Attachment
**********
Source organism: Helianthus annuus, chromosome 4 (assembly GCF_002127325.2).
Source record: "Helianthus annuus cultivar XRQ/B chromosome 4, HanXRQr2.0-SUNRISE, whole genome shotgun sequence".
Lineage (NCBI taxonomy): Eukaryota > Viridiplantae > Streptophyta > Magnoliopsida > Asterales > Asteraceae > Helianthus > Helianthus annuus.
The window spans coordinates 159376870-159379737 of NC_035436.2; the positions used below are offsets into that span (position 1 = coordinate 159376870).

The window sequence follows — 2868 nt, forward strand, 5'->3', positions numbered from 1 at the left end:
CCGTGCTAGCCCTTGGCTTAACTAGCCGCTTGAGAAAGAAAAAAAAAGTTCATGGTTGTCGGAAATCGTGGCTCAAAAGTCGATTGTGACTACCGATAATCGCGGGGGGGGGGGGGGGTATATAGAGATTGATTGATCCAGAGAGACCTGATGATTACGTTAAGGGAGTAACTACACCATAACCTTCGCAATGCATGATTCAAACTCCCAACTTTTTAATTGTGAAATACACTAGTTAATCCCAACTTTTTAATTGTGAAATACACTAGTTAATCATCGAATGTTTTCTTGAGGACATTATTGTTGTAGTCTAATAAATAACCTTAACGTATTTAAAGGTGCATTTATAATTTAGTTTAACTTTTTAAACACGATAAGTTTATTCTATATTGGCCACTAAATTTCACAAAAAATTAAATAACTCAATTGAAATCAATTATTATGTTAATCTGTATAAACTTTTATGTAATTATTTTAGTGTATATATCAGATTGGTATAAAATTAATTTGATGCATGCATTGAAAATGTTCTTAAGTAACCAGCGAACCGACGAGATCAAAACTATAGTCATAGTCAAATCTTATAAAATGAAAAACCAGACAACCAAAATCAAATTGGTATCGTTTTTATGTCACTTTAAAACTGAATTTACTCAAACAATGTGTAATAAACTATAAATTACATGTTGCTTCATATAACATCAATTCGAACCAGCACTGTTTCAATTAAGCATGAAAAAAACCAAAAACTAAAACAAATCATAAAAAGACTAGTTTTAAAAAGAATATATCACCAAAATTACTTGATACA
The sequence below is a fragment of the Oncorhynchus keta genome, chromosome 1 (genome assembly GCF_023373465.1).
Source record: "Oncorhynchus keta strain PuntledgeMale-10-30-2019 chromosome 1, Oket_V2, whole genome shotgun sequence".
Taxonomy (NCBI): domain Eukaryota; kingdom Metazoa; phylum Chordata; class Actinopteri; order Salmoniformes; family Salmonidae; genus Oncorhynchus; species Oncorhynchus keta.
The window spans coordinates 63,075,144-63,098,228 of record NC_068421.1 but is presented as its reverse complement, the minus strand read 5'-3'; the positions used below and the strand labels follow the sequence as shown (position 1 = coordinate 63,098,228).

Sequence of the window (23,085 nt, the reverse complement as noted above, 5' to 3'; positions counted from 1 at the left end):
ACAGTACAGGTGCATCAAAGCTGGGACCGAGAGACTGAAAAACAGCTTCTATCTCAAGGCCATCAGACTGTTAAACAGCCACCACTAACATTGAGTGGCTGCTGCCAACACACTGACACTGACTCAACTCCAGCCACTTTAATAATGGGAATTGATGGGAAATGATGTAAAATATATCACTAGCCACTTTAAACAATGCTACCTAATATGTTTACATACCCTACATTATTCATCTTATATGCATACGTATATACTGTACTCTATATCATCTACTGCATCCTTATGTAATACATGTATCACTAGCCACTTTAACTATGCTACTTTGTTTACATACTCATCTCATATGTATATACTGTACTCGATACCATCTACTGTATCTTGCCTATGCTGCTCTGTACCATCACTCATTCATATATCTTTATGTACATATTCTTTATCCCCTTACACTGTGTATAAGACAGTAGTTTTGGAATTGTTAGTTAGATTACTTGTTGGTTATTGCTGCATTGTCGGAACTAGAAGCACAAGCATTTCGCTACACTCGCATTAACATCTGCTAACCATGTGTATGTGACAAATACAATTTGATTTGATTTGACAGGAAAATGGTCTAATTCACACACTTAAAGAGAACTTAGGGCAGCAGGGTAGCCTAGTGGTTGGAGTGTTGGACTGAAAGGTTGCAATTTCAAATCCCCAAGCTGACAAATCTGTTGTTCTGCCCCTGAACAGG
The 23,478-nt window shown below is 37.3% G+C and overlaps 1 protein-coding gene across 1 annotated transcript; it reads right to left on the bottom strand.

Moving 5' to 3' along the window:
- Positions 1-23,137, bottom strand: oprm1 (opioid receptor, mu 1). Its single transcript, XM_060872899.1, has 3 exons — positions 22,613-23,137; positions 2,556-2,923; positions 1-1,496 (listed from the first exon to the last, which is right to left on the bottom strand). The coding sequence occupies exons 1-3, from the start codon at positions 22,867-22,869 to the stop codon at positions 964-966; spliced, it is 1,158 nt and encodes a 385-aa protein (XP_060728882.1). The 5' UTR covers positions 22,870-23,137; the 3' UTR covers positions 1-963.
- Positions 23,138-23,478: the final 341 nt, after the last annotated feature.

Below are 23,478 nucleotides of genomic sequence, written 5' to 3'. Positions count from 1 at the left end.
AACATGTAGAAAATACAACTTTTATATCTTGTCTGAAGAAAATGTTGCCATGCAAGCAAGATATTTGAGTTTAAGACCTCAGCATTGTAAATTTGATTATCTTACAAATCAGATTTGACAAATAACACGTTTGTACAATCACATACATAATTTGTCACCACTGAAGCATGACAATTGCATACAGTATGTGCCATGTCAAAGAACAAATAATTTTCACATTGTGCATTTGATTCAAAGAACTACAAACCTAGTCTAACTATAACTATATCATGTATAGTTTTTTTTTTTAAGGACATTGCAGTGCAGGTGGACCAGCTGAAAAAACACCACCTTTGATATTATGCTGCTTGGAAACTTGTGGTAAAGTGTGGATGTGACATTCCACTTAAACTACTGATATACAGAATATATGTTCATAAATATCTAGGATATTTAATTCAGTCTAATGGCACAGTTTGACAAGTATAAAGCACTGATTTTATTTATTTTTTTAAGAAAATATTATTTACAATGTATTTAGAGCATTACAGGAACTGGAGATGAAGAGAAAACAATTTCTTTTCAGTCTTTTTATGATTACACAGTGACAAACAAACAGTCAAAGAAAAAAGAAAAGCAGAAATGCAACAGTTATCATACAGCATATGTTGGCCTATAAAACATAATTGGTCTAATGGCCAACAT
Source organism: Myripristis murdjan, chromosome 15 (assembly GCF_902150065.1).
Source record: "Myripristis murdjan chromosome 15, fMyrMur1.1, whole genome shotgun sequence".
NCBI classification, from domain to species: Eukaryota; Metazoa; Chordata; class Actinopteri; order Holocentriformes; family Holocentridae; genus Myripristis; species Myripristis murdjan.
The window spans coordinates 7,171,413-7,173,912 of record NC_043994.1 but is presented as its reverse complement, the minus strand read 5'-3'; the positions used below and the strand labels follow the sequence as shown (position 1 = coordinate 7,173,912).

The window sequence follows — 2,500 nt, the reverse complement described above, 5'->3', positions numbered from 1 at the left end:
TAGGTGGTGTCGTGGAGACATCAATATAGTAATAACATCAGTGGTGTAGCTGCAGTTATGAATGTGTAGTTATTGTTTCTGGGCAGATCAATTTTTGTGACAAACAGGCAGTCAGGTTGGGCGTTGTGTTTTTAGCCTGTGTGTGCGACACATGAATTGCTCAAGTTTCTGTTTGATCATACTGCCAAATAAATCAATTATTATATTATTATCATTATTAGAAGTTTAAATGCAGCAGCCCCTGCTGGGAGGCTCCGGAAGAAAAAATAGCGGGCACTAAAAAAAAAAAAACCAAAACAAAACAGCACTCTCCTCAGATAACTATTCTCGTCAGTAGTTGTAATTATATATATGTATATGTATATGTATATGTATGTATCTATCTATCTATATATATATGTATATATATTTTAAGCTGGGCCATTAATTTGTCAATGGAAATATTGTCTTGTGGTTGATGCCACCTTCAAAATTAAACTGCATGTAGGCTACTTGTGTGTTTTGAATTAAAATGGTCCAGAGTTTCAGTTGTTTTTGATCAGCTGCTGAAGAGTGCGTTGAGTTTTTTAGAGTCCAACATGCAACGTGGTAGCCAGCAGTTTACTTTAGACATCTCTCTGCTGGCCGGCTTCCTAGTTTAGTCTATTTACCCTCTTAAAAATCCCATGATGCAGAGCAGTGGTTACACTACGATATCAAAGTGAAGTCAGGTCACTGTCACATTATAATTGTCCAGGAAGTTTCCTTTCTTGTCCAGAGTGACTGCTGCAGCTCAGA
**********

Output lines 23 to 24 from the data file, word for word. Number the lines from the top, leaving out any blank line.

The window sequence follows — 2,500 nt, the reverse complement described above, 5'->3', positions numbered from 1 at the left end:
TAGGTGGTGTCGTGGAGACATCAATATAGTAATAACATCAGTGGTGTAGCTGCAGTTATGAATGTGTAGTTATTGTTTCTGGGCAGATCAATTTTTGTGACAAACAGGCAGTCAGGTTGGGCGTTGTGTTTTTAGCCTGTGTGTGCGACACATGAATTGCTCAAGTTTCTGTTTGATCATACTGCCAAATAAATCAATTATTATATTATTATCATTATTAGAAGTTTAAATGCAGCAGCCCCTGCTGGGAGGCTCCGGAAGAAAAAATAGCGGGCACTAAAAAAAAAAAAACCAAAACAAAACAGCACTCTCCTCAGATAACTATTCTCGTCAGTAGTTGTAATTATATATATGTATATGTATATGTATATGTATGTATCTATCTATCTATATATATATGTATATATATTTTAAGCTGGGCCATTAATTTGTCAATGGAAATATTGTCTTGTGGTTGATGCCACCTTCAAAATTAAACTGCATGTAGGCTACTTGTGTGTTTTGAATTAAAATGGTCCAGAGTTTCAGTTGTTTTTGATCAGCTGCTGAAGAGTGCGTTGAGTTTTTTAGAGTCCAACATGCAACGTGGTAGCCAGCAGTTTACTTTAGACATCTCTCTGCTGGCCGGCTTCCTAGTTTAGTCTATTTACCCTCTTAAAAATCCCATGATGCAGAGCAGTGGTTACACTACGATATCAAAGTGAAGTCAGGTCACTGTCACATTATAATTGTCCAGGAAGTTTCCTTTCTTGTCCAGAGTGACTGCTGCAGCTCAGA